Skip to content

Contribution Guidelines

AliceOS is free and open-source software, hosted on GitHub, and accepts contributions from the community. To make the contribution process quick, smooth, easy, and fun, we've devised a set of guidelines to ensure code quality and security. Please consult these when making a pull request, issue, etc.

GitHub page

General Code Guidelines

These guidelines apply to code that is written in AliceOS.

Follow the AliceOS API Styling

Although AliceOS is a Python-based framework, our APIs are similarly written to those of the APIs used when creating macOS and iOS apps and are in camel case. This usually serves two purposes:

  • To identify AliceOS code from the rest of a visual novel project
  • To make it easy to understand when migrating from Apple platform development

Example: applicationWillRequestNotification vs. application_will_request_notification

System-wide variables such as release names should be capitalized and use snake case as normal.

Example: AS_SYS_VERSION vs. asSysVersion

Follow commit conventions

The AliceOS team has adopted the same commit conventions from Clarity, the parent organization running Sayonika. This commit style definitely explains where changes occured and what was changed in a succinct manner. However, there are some changes we have made to this commit style:

  • Common directories such as System, Applications, and Library do not need to be fully typed out.
  • File extensions for frameworks (.aosframework), core services (.aoscservice), and applications (.aosapp) do not need to be typed out.

Example: [S/F/ServiceKit] Resolve misnaming of serviceWillRequestNotification from applicationWillRequestNotification

Keep code organized

The AliceOS structure is organized based on a simple macOS file structure to make everything easy to locate. Please try to keep this organization when contributing your code.


These guidelines apply to issues on GitHub.

Be as descriptive and concise as possible

So that AliceOS contributors and developers can better understand what the issue or request may be, issue descriptions should be concise but also descrptive. Refrain from writing an issue in a convoluted way that confuses others.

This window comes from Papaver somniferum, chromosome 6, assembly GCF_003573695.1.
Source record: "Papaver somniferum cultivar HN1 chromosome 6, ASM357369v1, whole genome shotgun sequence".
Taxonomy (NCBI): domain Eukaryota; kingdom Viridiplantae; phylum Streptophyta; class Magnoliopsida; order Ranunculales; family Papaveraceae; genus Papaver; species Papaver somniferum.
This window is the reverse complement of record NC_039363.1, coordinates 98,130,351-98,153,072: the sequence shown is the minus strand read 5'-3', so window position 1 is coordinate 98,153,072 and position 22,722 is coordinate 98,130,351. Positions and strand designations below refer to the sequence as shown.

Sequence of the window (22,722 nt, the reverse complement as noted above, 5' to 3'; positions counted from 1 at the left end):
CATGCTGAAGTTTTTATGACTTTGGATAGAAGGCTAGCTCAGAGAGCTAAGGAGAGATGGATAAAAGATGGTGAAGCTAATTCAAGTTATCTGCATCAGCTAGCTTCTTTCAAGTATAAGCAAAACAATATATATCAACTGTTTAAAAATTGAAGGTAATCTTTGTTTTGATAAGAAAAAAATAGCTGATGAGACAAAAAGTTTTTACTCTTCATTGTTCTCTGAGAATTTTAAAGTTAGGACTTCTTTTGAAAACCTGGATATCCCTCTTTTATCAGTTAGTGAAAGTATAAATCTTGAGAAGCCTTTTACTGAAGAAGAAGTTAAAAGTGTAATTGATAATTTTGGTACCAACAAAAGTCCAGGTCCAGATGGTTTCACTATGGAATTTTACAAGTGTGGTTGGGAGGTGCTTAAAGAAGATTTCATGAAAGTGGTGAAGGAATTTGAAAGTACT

Additionally, if you feel using a screenshot or video will better illustrate your description, add them in conjuction with (or to replace) the description. Remember to consult the Screenshot Guidelines.

Label your issue during creation

Issues are categorized by types such as bug, enhancement, question, etc. by contributors that can access labels. Since it isn't possible to tag an issue during creation, prepend the tag to your issue's title.

Example: [Bug] applicationShouldRequestNotification always returns False

Pull Requests

These guides apply to pull requests on GitHub.

Describe all of your changes

Pull requests generally include many changes that address a particular problem or a set of problems. Explain all of the changes you made; you may also specify the subsystems (directories) by using the commit message style.

Example: This PR makes the following changes:

  • [S/F/ServiceKit] Renames applicationWillRequestSync to serviceWillRequestSync
  • [S/A/Messages] Adds new MessagesView to view conversation history

Reference existing issues and PRs

If applicable, pull requests will reference the issues they are fixing in the description. This helps organize contributions in a few ways:

  • Automates closing issues when they are fixed
  • Verifies that the pull request fixes the issue(s) in question
  • Makes a reference in the issue's thread for context

If there are any documented issues that the pull request addresses, reference them in the description of the pull request.


  • [S/A/Logokas] Resolve applicationShouldRequestLogokasPermission to correct booleans (fixes #1)


These guidelines apply to screenshots that are used for reference in issues and/or pull requests.

Respect the user's/developer's visibility

Make sure that your screenshots don't display personally-identifiable information. When possible, try to use fake data designed for testing instead of real data.

Ensure screenshots are clear

Screenshots are often included to help illustrate or demonstrate a point with an issue or pull request. It may be difficult to understand the screenshot's purpose if the image is too small or distorted. Ensure that all screenshots are clear and visible.

For Official Contributors

For official developers and Project Alice members, there are some additional guidelines to follow to ensure that code is signed and verified:

Sign off your code and enable verified commits

Verified commits

Verified commits let developers, contributors, and users know that the code they are working with is from a trusted source. These commits are signed using GPG or S/MIME and are verified on GitHub. It is mandatory that AliceOS developers and Project Alice members set up verified commits on their device(s) and any tools to digitally sign their code when pushing to GitHub.

More information can be found on GitHub's support page.